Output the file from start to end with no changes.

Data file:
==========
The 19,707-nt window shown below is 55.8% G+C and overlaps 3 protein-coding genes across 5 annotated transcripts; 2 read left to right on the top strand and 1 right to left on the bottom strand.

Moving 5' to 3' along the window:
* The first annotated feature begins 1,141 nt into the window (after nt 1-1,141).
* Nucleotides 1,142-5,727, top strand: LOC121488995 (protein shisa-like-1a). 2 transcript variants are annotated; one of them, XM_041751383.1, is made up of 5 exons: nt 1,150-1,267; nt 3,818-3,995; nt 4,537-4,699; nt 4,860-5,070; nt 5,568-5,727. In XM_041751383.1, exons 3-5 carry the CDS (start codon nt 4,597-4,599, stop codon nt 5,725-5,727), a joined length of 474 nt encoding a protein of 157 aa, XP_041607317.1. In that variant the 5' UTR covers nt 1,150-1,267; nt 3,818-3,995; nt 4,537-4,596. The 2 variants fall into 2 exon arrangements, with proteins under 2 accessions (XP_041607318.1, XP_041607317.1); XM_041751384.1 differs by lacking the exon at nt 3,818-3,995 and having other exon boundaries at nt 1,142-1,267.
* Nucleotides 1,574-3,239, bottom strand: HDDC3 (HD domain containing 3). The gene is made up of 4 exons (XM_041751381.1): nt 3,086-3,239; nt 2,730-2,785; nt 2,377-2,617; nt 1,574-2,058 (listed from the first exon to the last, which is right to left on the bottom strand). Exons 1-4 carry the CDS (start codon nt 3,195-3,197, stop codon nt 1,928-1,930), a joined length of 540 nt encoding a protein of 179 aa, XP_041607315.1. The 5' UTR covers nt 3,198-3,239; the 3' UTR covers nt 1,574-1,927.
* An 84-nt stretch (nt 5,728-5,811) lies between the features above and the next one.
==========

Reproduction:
The 19,707-nt window shown below is 55.8% G+C and overlaps 3 protein-coding genes across 5 annotated transcripts; 2 read left to right on the top strand and 1 right to left on the bottom strand.

Moving 5' to 3' along the window:
* The first annotated feature begins 1,141 nt into the window (after nt 1-1,141).
* Nucleotides 1,142-5,727, top strand: LOC121488995 (protein shisa-like-1a). 2 transcript variants are annotated; one of them, XM_041751383.1, is made up of 5 exons: nt 1,150-1,267; nt 3,818-3,995; nt 4,537-4,699; nt 4,860-5,070; nt 5,568-5,727. In XM_041751383.1, exons 3-5 carry the CDS (start codon nt 4,597-4,599, stop codon nt 5,725-5,727), a joined length of 474 nt encoding a protein of 157 aa, XP_041607317.1. In that variant the 5' UTR covers nt 1,150-1,267; nt 3,818-3,995; nt 4,537-4,596. The 2 variants fall into 2 exon arrangements, with proteins under 2 accessions (XP_041607318.1, XP_041607317.1); XM_041751384.1 differs by lacking the exon at nt 3,818-3,995 and having other exon boundaries at nt 1,142-1,267.
* Nucleotides 1,574-3,239, bottom strand: HDDC3 (HD domain containing 3). The gene is made up of 4 exons (XM_041751381.1): nt 3,086-3,239; nt 2,730-2,785; nt 2,377-2,617; nt 1,574-2,058 (listed from the first exon to the last, which is right to left on the bottom strand). Exons 1-4 carry the CDS (start codon nt 3,195-3,197, stop codon nt 1,928-1,930), a joined length of 540 nt encoding a protein of 179 aa, XP_041607315.1. The 5' UTR covers nt 3,198-3,239; the 3' UTR covers nt 1,574-1,927.
* An 84-nt stretch (nt 5,728-5,811) lies between the features above and the next one.